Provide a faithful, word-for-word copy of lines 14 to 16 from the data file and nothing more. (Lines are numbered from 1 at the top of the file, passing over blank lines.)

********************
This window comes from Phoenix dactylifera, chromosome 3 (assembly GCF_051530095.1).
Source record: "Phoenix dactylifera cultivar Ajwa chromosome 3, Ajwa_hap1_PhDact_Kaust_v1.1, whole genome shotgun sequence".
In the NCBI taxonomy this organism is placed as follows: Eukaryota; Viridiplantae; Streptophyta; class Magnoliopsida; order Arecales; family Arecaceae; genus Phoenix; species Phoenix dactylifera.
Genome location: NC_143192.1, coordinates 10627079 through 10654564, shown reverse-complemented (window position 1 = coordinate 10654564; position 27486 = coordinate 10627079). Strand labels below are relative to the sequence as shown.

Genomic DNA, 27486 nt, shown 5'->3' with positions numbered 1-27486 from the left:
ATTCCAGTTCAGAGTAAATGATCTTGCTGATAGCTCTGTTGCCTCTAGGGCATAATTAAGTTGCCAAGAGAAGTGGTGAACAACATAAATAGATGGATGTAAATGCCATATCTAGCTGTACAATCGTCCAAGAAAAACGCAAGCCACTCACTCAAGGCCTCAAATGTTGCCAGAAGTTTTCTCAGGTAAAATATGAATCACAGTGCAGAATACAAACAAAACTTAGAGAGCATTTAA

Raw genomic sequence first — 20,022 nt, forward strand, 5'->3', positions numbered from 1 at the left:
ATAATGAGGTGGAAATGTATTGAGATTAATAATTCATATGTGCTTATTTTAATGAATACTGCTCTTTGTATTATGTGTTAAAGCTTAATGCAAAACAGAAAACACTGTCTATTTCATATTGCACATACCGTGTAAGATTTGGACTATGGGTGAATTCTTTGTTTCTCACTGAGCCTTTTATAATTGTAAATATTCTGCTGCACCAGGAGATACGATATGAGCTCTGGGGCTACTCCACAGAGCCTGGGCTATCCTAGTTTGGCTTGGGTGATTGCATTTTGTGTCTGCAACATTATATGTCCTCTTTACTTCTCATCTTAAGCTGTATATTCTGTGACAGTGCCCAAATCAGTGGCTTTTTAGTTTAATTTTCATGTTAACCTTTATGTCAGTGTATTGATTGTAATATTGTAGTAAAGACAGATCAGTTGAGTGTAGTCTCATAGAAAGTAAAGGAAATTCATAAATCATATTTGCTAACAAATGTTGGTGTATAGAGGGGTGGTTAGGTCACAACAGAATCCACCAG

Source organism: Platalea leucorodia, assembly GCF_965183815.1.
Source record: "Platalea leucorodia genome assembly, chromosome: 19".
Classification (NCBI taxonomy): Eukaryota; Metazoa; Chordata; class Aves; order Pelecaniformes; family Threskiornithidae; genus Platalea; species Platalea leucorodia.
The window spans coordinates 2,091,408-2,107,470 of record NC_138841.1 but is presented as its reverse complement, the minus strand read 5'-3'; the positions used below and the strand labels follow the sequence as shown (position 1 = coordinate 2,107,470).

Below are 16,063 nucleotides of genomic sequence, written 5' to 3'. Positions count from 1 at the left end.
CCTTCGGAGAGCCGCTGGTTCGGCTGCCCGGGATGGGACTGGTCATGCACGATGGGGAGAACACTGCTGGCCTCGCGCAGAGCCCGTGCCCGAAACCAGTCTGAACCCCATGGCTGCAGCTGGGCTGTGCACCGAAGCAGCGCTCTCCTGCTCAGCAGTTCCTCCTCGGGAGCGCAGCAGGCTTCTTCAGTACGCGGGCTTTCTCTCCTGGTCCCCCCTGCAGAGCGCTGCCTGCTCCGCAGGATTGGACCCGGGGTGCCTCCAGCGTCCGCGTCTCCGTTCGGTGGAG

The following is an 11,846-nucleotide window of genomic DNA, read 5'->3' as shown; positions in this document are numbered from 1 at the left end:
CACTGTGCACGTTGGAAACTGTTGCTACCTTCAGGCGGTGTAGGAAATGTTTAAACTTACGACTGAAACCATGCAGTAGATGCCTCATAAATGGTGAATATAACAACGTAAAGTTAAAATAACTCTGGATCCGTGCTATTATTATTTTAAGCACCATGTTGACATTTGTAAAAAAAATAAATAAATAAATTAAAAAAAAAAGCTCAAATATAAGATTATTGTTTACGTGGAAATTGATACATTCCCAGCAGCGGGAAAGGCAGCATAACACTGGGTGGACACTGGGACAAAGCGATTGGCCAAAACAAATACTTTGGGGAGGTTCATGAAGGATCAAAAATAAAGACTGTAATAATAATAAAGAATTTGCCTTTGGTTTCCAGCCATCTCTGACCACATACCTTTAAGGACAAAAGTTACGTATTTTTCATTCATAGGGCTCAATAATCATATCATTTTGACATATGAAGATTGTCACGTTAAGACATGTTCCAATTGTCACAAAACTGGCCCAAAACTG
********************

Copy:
CCTTCGGAGAGCCGCTGGTTCGGCTGCCCGGGATGGGACTGGTCATGCACGATGGGGAGAACACTGCTGGCCTCGCGCAGAGCCCGTGCCCGAAACCAGTCTGAACCCCATGGCTGCAGCTGGGCTGTGCACCGAAGCAGCGCTCTCCTGCTCAGCAGTTCCTCCTCGGGAGCGCAGCAGGCTTCTTCAGTACGCGGGCTTTCTCTCCTGGTCCCCCCTGCAGAGCGCTGCCTGCTCCGCAGGATTGGACCCGGGGTGCCTCCAGCGTCCGCGTCTCCGTTCGGTGGAG

The following is an 11,846-nucleotide window of genomic DNA, read 5'->3' as shown; positions in this document are numbered from 1 at the left end:
CACTGTGCACGTTGGAAACTGTTGCTACCTTCAGGCGGTGTAGGAAATGTTTAAACTTACGACTGAAACCATGCAGTAGATGCCTCATAAATGGTGAATATAACAACGTAAAGTTAAAATAACTCTGGATCCGTGCTATTATTATTTTAAGCACCATGTTGACATTTGTAAAAAAAATAAATAAATAAATTAAAAAAAAAAGCTCAAATATAAGATTATTGTTTACGTGGAAATTGATACATTCCCAGCAGCGGGAAAGGCAGCATAACACTGGGTGGACACTGGGACAAAGCGATTGGCCAAAACAAATACTTTGGGGAGGTTCATGAAGGATCAAAAATAAAGACTGTAATAATAATAAAGAATTTGCCTTTGGTTTCCAGCCATCTCTGACCACATACCTTTAAGGACAAAAGTTACGTATTTTTCATTCATAGGGCTCAATAATCATATCATTTTGACATATGAAGATTGTCACGTTAAGACATGTTCCAATTGTCACAAAACTGGCCCAAAACTG